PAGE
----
The Dependent PD Parent

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DPD parents are clingy and needy, and require constant reassurance and feedback from others. They fear rejection and do not function well independently.

Dependent parents present as helpless and are afraid of rejection. They request assistance with even the simplest of tasks. Their children do not feel free to have their own lives, and are always being made to feel they are desperately needed.

These parents typically ask for advice or assistance about the same small matters several times over
. This is frustrating for others, and alienates many people with whom they come into contact, because their constant demands, checking and rechecking and expressions of uncertainty are so tiresome.  

Dependent individuals have a deep fear of abandonment, and may constantly call, write or seek their children's company, even when their children have made it clear that they require more space. This can be frustrating and interfere with an adult child's need to have an independent life of their own without constant interruptions and requests for assistance.

Many people with Dependent PD live their lives through others, such as their children or their spouse, and feel uncomfortable spending reasonable amounts of time alone, which creates family dysfunction. The dependent parent's fears and insecurities prevent them from expressing themselves freely and independently, as they are deeply afraid of rejection.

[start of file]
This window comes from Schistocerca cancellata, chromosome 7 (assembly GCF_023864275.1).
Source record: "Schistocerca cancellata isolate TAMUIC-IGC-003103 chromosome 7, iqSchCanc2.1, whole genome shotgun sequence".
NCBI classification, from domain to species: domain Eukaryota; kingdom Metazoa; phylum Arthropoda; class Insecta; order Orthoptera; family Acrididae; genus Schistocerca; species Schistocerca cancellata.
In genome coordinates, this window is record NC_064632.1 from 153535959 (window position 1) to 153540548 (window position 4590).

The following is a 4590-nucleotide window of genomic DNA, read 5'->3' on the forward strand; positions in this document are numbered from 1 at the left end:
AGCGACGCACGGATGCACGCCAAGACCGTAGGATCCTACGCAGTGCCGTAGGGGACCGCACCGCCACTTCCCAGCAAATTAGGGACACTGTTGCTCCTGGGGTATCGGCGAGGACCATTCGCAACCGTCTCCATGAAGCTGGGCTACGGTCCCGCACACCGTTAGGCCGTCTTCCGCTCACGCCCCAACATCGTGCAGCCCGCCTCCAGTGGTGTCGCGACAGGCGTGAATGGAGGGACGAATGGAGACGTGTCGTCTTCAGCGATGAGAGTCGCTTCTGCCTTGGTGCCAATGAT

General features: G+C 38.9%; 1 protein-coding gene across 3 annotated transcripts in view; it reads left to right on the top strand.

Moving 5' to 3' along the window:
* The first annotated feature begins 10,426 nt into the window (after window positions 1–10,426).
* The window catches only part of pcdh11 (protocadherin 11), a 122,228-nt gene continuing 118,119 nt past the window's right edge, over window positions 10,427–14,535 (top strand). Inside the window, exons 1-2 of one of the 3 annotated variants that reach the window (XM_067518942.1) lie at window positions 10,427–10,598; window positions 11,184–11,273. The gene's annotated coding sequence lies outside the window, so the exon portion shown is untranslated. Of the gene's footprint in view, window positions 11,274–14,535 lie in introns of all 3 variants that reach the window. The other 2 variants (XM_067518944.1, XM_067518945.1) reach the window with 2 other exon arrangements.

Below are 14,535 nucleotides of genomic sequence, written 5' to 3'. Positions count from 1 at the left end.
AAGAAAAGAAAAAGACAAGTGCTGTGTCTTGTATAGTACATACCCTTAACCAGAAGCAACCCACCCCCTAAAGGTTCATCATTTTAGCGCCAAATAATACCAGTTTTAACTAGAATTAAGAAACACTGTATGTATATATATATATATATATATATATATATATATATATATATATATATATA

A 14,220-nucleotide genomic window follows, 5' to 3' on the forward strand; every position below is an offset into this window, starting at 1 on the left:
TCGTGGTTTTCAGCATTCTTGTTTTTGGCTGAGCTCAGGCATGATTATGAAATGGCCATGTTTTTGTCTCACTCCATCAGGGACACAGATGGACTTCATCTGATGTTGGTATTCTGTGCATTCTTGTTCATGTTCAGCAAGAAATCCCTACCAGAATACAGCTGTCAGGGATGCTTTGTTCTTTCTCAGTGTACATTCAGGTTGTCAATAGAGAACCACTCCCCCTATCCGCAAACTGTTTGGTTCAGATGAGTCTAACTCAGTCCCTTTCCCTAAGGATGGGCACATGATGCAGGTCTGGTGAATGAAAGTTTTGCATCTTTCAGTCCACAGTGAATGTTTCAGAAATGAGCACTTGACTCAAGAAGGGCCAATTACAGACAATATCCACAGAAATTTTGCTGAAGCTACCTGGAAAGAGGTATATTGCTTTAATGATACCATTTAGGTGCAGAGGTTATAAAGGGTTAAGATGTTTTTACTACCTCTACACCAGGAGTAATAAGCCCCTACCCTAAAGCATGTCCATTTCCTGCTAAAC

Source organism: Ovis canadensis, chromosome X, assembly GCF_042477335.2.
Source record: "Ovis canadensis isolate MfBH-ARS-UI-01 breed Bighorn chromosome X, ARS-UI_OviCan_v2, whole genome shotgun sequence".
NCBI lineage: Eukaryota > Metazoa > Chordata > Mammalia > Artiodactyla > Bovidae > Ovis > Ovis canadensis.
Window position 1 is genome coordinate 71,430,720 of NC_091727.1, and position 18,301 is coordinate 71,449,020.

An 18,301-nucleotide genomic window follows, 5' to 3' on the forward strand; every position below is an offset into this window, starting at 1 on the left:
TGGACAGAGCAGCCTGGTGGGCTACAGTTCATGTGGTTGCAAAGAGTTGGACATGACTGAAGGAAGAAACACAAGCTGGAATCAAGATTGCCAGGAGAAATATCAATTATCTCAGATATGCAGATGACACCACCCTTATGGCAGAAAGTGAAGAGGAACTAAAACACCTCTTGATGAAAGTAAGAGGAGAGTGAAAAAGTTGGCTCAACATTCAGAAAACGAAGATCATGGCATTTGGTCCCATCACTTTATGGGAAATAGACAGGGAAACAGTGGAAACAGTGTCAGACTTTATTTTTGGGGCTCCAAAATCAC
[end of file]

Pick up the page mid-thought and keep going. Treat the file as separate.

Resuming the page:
Dependent parents may become distraught or even suicidal if they believe they may lose someone close to them*. They may experience jealousy or possessiveness regarding those they wish to keep close to them; however, expression of these feelings is typically at odds with their desire to be liked, and may well be suppressed. Their fear of abandonment and need for constant approval and support are overwhelming, and unfortunately, this has the effect of creating the very scenario they most fear - being avoided or rejected by others.

Children of dependent parents crave the freedom and autonomy they have not been allowed. If they live near to their parent, they may long to move farther away or to reject their parent entirely, and then experience guilt for having such thoughts. Because it is extremely difficult for these parents to change, their children are often left feeling they must either tolerate the constant unreasonable demands for reassurance or reject their parent on the whole. 

 

High-quality psychotherapeutic treatment can moderately improve the symptoms of DPD. Click here for more...    - 
 

*Suicidality and fear of abandonment can also be seen in Borderline Personality Disorder, so if your needy parent is also stormy and unpredictable, click here to consider BPD --> All About BPD

 

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